Journal Article

Improved bacteriological surveillance of haemodialysis fluids: a comparison between Tryptic soy agar and Reasoner's 2A media

Klaas van der Linde, Bing T. Lim, Jan M. M. Rondeel, Lea P. M. T. Antonissen and Gijs M. Th. de Jong

in Nephrology Dialysis Transplantation

Published on behalf of European Renal Association - European Dialysis and Transplant Assoc

Volume 14, issue 10, pages 2433-2437
Published in print October 1999 | ISSN: 0931-0509
Published online October 1999 | e-ISSN: 1460-2385 | DOI: http://dx.doi.org/10.1093/ndt/14.10.2433
Improved bacteriological surveillance of haemodialysis fluids: a comparison between Tryptic soy agar and Reasoner's 2A media

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Background. Accurate microbiological surveillance in haemodialysis centres is important as end-stage renal patients can suffer from pyrogenic reactions due to bacterial contamination of dialysis fluids. To evaluate the microbiological quality of haemodialysis fluids, special nutrient-poor culture techniques are necessary. Although the Association for the Advancement of Medical Instrumentation (AAMI) recommends Tryptic soy agar (TSA) as the standard agar, several studies have resulted in a general preference for Reasoner's 2A (R2A) agar, as it appeared to be more sensitive in demonstrating contamination of typical haemodialysis associated bacteria. In the Netherlands TSA is still used for culturing dialysate, while dialysis water is cultured on R2A. Therefore, the aims of our study were to evaluate bacterial yields of dialysis fluids on both media, and to qualify their use in routine microbiological monitoring within our haemodialysis centre.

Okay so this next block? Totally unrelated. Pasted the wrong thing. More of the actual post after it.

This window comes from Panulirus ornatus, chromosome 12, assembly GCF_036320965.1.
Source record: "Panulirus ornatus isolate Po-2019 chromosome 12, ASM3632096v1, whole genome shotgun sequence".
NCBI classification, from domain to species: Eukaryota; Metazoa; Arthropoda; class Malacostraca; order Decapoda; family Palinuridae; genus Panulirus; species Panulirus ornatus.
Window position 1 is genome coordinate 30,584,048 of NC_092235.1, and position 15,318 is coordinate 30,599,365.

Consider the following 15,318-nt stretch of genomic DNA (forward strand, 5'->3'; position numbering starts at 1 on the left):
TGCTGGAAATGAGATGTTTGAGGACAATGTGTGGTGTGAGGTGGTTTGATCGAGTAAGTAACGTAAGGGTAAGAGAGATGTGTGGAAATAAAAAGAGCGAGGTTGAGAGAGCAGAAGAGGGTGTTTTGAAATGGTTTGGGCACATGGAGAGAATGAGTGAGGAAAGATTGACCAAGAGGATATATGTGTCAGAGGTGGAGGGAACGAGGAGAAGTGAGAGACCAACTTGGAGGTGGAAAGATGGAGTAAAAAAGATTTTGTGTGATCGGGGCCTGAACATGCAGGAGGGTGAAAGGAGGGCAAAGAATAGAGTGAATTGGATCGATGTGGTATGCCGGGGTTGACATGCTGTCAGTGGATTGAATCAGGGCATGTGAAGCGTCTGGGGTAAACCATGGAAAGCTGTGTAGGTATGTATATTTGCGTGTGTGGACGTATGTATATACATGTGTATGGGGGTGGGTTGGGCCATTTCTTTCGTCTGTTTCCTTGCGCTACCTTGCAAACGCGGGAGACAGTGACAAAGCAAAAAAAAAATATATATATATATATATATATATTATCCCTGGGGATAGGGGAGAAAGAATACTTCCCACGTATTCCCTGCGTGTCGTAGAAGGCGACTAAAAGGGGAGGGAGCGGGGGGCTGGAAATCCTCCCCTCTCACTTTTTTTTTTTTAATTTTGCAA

Methods. Between April 1995 and March 1996, 229 samples of pre-treated and final purified dialysis water, and samples of dialysates were collected. The specimens were aseptically taken from the tap, various points of the reverse osmosis (RO) water-treatment system, and the effluent tubes of 32 bicarbonate haemodialysis machines. Samples of 0.1 ml were inoculated in duplicate on spread plates with TSA and R2A agars. After 10 days of incubation at 25±2°C, the numbers of colonies were quantified. The ranges of spread were taken 0–100 and 0–200 colony-forming units per milliliter (c.f.u./ml).

Results. The R2A agar had significantly higher colony counts than TSA agar for both dialysis water and dialysates. Considering 100 c.f.u./ml as the upper allowable bacterial limit for all dialysis fluids, microbiological non-compliance (bacterial growth) would be missed in 16% when using only TSA media (TSA ≤100 c.f.u./ml and R2A >100 c.f.u./ml), while this was 3% when using only R2A (TSA >100 c.f.u./ml and R2A ≤100 c.f.u./ml, P<0.0001). Considering 200 c.f.u./ml as the upper limit, non-compliance would have been missed in 10% when using only TSA (TSA ≤200 c.f.u./ml and R2A >200 c.f.u./ml), and 2% when using R2A (TSA >200 c.f.u./ml and R2A ≤200 c.f.u./ml, P=0.0011).

Conclusions. Microbiological surveillance of haemodialysis fluids, including pre-treated dialysis water samples collected from RO treatment systems, can be performed more precisely with R2A media than TSA, when incubated at 25±2°C for 10 days.

Keywords: bacterial contamination; culture media; haemodialysis; pyrogen; water purification

Journal Article.  2700 words. 

Subjects: Nephrology

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